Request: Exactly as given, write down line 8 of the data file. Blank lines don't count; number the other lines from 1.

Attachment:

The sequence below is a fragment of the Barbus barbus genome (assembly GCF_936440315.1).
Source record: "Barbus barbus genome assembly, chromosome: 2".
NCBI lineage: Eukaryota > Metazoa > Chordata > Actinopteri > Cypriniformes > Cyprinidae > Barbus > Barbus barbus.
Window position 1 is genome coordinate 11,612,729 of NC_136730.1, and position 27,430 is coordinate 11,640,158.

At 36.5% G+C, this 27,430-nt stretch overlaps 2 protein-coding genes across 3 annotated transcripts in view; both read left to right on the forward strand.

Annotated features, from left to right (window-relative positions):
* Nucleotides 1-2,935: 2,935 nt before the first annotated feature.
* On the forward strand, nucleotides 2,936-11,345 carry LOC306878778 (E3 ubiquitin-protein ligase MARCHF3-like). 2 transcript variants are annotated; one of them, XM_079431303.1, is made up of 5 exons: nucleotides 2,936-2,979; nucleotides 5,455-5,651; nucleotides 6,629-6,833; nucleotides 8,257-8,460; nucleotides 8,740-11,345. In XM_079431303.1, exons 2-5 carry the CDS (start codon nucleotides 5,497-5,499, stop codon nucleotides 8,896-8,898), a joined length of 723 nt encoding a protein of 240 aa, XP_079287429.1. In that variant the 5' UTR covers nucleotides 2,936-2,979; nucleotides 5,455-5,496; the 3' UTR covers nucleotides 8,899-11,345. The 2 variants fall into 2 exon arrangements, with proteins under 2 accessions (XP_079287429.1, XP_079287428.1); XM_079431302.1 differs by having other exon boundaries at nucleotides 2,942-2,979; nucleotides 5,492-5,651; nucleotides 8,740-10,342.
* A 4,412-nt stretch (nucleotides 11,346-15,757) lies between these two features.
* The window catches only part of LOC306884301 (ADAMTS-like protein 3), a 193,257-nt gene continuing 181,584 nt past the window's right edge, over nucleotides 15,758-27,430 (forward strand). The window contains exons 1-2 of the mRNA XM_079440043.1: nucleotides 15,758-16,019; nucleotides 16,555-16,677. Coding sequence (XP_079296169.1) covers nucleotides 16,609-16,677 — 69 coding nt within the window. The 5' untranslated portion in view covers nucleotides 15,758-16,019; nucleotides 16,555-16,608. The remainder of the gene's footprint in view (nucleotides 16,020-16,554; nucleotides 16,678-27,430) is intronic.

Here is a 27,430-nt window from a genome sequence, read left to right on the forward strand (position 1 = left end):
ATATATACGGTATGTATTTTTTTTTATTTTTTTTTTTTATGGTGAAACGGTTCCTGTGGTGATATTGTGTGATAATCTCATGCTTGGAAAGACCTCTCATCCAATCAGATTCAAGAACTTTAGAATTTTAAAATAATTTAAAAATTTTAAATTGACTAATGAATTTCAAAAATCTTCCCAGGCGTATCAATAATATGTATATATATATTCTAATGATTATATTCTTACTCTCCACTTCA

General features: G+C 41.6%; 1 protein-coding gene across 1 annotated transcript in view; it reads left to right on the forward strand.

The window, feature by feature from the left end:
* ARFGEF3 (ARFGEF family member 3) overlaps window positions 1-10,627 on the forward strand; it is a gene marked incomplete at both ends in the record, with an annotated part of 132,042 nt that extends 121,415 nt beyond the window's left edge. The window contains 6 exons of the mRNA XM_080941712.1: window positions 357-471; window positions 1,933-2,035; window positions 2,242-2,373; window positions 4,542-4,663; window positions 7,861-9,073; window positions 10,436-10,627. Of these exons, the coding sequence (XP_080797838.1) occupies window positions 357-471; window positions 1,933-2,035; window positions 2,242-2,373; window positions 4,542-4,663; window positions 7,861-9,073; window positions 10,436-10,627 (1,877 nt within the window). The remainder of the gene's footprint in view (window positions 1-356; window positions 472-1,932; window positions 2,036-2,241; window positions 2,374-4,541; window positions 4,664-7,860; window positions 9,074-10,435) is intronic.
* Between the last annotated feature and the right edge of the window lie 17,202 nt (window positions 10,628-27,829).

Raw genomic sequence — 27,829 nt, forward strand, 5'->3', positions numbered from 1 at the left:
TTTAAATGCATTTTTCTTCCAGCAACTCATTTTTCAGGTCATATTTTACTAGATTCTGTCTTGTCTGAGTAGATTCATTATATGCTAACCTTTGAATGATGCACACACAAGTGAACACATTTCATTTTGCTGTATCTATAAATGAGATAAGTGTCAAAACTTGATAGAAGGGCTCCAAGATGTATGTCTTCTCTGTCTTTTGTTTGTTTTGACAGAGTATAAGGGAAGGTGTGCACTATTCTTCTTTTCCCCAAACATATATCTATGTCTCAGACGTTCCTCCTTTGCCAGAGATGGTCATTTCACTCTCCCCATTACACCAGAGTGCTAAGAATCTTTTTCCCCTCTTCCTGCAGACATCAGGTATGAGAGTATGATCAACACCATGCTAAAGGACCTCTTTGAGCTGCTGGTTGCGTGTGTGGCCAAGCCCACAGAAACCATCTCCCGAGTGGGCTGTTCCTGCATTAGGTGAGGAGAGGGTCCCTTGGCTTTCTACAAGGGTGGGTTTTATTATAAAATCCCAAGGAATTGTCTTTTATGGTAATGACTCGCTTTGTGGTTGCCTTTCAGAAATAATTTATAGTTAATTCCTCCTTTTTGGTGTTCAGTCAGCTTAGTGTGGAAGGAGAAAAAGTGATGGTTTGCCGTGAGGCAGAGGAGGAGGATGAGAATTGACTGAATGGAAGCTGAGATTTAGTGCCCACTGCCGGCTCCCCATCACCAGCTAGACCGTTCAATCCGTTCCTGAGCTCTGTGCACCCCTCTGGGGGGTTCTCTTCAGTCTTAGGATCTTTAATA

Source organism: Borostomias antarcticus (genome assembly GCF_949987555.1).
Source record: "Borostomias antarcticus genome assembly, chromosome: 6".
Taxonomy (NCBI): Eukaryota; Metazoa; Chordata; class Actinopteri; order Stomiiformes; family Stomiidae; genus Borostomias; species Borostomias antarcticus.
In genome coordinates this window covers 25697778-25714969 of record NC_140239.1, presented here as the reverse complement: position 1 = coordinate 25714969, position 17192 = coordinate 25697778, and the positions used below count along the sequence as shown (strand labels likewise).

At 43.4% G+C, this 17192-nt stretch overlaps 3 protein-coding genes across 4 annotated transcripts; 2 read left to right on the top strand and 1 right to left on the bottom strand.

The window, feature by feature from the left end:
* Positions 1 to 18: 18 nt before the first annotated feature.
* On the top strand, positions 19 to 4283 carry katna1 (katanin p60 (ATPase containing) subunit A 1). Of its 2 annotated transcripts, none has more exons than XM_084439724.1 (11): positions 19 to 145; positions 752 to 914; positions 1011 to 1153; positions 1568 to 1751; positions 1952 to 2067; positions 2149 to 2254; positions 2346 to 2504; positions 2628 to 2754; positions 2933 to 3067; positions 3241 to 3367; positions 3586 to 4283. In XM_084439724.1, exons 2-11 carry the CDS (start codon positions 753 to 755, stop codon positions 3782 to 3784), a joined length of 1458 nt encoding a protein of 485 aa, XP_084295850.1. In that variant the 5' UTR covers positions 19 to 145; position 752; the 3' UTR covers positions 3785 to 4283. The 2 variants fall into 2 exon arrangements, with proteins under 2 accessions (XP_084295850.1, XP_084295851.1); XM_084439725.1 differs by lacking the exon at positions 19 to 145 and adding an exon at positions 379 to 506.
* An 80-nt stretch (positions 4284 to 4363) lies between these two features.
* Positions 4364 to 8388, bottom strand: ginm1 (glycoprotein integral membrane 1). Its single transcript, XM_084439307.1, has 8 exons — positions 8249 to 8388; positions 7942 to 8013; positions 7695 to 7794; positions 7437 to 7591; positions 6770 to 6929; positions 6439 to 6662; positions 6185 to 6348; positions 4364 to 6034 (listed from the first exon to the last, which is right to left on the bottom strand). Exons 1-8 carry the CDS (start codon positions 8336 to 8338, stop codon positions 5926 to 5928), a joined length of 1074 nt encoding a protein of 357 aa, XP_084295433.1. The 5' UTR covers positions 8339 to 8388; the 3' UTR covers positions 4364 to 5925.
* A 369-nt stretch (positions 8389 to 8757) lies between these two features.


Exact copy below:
* On the forward strand, nucleotides 2,936-11,345 carry LOC306878778 (E3 ubiquitin-protein ligase MARCHF3-like). 2 transcript variants are annotated; one of them, XM_079431303.1, is made up of 5 exons: nucleotides 2,936-2,979; nucleotides 5,455-5,651; nucleotides 6,629-6,833; nucleotides 8,257-8,460; nucleotides 8,740-11,345. In XM_079431303.1, exons 2-5 carry the CDS (start codon nucleotides 5,497-5,499, stop codon nucleotides 8,896-8,898), a joined length of 723 nt encoding a protein of 240 aa, XP_079287429.1. In that variant the 5' UTR covers nucleotides 2,936-2,979; nucleotides 5,455-5,496; the 3' UTR covers nucleotides 8,899-11,345. The 2 variants fall into 2 exon arrangements, with proteins under 2 accessions (XP_079287429.1, XP_079287428.1); XM_079431302.1 differs by having other exon boundaries at nucleotides 2,942-2,979; nucleotides 5,492-5,651; nucleotides 8,740-10,342.